AP Moller-Maersk, the world’s largest container carrier, will invest $136 million over a 25-year period on an integrated logistics park at the Jeddah Islamic Port in Saudi Arabia to help the country to boost exports.
The project, spread over an area of 20.5 hectares, will serve as a centre for trans-shipments and air freight, with a number of warehouses, distribution centres and cold storage units, according to Maersk.
The project will be “a remarkable milestone in strengthening the kingdom’s position regionally and globally and will contribute to transforming the kingdom into a leading global centre in the field of transportation and logistics services,” Saleh Al Jasser, Saudi Arabia’s Minister of Transport and chairman of the board of directors of the Saudi Ports Authority, said.
Saudi Arabia is investing heavily to boost its infrastructure as it seeks to diversify its economy away from oil.
It is building new airports, various tourism-related projects and nurturing a home-grown manufacturing industry, as part of its Vision 2030 programme.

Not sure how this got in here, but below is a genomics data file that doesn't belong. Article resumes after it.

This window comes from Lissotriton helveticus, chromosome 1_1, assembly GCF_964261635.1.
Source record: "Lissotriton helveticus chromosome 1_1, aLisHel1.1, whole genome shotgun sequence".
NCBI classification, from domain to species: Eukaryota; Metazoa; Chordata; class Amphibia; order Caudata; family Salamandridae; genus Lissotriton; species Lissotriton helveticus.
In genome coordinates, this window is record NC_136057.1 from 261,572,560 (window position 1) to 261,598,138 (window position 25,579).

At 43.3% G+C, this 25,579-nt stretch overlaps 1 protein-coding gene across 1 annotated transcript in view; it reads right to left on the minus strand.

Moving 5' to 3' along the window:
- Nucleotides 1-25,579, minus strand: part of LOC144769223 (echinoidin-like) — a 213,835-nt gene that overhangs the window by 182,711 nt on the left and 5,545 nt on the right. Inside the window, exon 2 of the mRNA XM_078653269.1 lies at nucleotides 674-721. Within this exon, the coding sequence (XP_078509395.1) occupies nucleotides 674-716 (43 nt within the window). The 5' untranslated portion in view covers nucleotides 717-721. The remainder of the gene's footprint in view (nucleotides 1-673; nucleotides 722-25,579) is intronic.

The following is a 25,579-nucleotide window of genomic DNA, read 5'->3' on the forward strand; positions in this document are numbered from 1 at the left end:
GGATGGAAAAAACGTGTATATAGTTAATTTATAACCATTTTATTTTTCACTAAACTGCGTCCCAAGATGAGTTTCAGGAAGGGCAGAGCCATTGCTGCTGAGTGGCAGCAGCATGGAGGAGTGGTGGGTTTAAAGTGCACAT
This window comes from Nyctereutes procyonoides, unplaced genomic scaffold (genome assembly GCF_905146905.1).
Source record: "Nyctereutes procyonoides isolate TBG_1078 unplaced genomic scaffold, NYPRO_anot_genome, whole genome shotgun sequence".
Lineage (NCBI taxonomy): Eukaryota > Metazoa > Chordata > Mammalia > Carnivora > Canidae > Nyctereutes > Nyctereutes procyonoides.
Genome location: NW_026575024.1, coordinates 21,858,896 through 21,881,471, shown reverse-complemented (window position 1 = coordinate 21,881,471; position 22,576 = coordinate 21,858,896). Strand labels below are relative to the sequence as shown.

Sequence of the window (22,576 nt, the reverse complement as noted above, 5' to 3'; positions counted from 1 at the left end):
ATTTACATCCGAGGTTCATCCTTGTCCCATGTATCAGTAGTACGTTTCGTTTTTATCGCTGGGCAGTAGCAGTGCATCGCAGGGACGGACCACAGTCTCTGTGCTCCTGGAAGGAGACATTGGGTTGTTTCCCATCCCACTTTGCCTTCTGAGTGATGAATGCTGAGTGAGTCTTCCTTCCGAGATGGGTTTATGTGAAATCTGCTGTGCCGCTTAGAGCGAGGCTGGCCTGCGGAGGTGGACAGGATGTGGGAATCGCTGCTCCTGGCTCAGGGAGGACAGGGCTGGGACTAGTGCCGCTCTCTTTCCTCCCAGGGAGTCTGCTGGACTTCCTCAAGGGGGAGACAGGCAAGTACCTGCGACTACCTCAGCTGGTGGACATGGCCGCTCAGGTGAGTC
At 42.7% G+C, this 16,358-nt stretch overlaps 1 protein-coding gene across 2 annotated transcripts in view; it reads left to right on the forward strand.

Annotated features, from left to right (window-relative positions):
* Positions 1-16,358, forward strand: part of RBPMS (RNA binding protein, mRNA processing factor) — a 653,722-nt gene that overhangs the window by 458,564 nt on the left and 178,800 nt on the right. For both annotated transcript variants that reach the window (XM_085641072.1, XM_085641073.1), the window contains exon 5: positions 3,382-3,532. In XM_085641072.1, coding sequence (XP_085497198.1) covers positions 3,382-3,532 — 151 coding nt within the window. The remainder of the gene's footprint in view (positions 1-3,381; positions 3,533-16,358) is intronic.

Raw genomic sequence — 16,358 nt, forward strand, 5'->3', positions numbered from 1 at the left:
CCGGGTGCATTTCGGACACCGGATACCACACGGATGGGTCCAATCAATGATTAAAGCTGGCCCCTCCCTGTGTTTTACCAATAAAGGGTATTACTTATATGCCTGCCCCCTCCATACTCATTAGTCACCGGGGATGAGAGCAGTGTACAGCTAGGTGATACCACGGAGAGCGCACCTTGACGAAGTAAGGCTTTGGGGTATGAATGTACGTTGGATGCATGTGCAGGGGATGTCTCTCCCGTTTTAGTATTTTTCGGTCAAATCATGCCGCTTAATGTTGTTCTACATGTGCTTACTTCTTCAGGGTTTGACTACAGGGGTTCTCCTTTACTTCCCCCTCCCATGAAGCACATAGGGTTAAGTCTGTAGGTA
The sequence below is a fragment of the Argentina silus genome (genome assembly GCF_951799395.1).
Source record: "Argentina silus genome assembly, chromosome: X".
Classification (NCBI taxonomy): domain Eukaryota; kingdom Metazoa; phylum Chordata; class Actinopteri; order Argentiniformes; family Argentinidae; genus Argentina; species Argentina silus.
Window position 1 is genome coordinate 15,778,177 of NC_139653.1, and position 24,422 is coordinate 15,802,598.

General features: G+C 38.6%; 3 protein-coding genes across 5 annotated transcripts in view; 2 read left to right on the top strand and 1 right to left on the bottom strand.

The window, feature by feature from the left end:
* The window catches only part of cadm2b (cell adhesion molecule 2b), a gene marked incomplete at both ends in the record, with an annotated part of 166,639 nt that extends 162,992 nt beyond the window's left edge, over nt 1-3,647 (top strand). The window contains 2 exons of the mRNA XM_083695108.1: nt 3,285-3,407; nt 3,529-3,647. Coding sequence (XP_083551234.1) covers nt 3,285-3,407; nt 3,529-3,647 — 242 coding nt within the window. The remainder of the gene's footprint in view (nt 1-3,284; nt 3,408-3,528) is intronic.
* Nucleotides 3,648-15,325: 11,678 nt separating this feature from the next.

Saudi Arabia’s Jeddah Islamic Port sits strategically on the Red Sea coast. It connects the East and the West and is the largest port in Saudi Arabia and second largest in the GCC region in terms of volume and cargo-handling capacity, according to Maersk.
“The strategic partnership between the authority and Maersk is an important step to achieve our ambition for Jeddah Islamic Port to become among the top ten ports in the world by 2030, with the volume of container handling reaching 18 million TEUs [twenty-foot equivalent units],” said Omar Hariri, president of the Saudi Ports Authority.
The Integrated Logistics Park will be able to handle annual volumes close to 200,000 TEUs.
Maersk will also invest heavily in renewable energy to power the logistics park and eventually achieve carbon neutrality. The project is expected to create more than 2,500 direct and indirect jobs in the kingdom.
Maersk’s Saudi subsidiary is also setting up a logistics centre for petrochemical exporters at King Abdullah Port.
Saudi Arabia has made a strong recovery from the coronavirus-induced slowdown that tipped the global economy into its deepest recession last year since the 1930s.
The kingdom's economy is expected to grow 2.8 per cent this year, driven by higher oil prices and investment from its sovereign wealth fund, according to the International Monetary Fund.
Investments in Saudi Arabia’s industrial sector jumped 281 per cent over the past year to 20.5 billion riyals ($5.47bn), fuelling higher demand for warehouses and other units, according to consultancy Knight Frank.